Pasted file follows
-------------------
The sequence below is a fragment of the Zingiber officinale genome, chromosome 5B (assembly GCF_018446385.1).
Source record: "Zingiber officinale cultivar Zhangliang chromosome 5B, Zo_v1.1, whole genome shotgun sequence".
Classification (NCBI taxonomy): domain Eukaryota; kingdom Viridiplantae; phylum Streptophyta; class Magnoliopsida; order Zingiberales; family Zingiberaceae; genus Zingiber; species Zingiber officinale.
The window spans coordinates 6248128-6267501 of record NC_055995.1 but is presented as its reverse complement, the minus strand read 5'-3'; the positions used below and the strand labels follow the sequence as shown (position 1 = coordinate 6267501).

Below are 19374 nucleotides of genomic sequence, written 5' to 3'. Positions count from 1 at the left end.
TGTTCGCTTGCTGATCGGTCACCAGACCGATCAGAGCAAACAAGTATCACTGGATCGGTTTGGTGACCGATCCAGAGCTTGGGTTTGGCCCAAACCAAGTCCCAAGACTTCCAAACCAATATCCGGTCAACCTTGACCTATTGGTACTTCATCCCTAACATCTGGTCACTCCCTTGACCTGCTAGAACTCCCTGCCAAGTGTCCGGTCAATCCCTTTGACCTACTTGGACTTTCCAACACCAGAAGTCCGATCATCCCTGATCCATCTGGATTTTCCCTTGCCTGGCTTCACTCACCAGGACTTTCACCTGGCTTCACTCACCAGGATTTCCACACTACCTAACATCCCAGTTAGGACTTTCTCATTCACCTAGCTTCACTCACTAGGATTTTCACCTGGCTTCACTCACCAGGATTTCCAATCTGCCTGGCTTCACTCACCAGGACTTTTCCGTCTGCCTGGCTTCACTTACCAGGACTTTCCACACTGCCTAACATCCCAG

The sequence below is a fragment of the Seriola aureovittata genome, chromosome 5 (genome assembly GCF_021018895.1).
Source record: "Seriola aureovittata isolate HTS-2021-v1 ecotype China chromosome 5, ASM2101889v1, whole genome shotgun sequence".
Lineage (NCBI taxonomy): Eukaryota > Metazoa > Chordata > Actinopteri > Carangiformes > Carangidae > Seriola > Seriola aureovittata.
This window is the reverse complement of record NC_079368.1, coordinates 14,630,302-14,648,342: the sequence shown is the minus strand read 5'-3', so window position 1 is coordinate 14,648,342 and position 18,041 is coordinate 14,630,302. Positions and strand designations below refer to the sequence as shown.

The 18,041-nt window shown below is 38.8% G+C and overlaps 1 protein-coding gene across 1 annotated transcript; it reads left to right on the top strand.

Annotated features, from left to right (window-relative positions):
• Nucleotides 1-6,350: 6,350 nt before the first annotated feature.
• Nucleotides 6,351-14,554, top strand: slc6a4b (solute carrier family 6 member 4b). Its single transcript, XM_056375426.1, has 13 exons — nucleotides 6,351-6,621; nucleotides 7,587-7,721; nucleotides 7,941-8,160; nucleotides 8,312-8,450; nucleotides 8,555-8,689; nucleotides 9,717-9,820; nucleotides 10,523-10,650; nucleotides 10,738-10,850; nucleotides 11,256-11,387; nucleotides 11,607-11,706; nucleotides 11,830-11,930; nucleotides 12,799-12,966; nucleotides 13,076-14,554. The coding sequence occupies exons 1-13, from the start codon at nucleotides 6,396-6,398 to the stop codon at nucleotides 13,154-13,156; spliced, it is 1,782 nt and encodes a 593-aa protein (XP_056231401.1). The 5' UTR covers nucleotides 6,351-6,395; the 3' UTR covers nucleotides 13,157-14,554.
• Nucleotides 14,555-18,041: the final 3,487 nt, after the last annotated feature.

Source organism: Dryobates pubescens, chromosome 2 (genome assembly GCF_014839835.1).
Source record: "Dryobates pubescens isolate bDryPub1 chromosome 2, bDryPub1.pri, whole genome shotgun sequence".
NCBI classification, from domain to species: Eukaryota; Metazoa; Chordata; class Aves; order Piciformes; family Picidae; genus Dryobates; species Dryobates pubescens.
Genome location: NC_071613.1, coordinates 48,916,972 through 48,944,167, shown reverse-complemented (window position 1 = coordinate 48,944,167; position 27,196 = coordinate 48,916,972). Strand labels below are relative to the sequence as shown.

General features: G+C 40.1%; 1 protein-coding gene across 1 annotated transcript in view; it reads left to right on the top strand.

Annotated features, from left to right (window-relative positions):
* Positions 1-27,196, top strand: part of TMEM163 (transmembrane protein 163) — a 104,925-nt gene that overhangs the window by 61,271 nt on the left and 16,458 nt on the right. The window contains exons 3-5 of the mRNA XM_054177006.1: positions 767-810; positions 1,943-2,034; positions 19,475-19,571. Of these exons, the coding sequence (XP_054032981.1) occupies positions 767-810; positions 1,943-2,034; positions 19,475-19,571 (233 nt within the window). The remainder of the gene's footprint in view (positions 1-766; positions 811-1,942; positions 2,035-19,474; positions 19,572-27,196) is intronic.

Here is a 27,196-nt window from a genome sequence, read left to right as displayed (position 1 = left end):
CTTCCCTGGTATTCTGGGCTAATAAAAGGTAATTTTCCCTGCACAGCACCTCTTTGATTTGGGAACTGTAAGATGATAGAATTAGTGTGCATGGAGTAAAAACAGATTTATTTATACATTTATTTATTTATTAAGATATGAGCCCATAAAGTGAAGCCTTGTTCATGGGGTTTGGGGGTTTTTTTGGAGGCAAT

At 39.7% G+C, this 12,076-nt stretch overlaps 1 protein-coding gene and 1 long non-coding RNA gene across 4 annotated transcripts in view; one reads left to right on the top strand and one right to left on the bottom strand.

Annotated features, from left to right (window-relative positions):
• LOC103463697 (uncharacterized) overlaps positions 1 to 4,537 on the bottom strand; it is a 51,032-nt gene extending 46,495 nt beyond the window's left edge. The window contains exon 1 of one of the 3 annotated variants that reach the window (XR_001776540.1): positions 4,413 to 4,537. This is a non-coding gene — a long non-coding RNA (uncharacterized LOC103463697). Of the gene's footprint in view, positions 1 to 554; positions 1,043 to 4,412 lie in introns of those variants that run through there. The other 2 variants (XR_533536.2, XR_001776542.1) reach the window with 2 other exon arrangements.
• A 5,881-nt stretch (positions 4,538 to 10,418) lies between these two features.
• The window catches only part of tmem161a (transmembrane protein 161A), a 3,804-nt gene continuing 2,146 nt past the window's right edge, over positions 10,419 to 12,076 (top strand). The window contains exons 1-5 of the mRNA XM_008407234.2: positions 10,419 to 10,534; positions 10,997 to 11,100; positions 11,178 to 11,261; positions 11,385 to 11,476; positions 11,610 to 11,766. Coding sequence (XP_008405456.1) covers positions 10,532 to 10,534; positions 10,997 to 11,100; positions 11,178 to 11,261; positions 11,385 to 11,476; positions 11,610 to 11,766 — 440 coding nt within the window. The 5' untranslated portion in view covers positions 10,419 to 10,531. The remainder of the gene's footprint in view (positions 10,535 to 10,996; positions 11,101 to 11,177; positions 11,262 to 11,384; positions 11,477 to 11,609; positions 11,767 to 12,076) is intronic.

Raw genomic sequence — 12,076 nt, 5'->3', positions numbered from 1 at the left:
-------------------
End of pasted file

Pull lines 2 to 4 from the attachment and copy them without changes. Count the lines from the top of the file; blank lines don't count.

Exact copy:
Source record: "Zingiber officinale cultivar Zhangliang chromosome 5B, Zo_v1.1, whole genome shotgun sequence".
Classification (NCBI taxonomy): domain Eukaryota; kingdom Viridiplantae; phylum Streptophyta; class Magnoliopsida; order Zingiberales; family Zingiberaceae; genus Zingiber; species Zingiber officinale.
The window spans coordinates 6248128-6267501 of record NC_055995.1 but is presented as its reverse complement, the minus strand read 5'-3'; the positions used below and the strand labels follow the sequence as shown (position 1 = coordinate 6267501).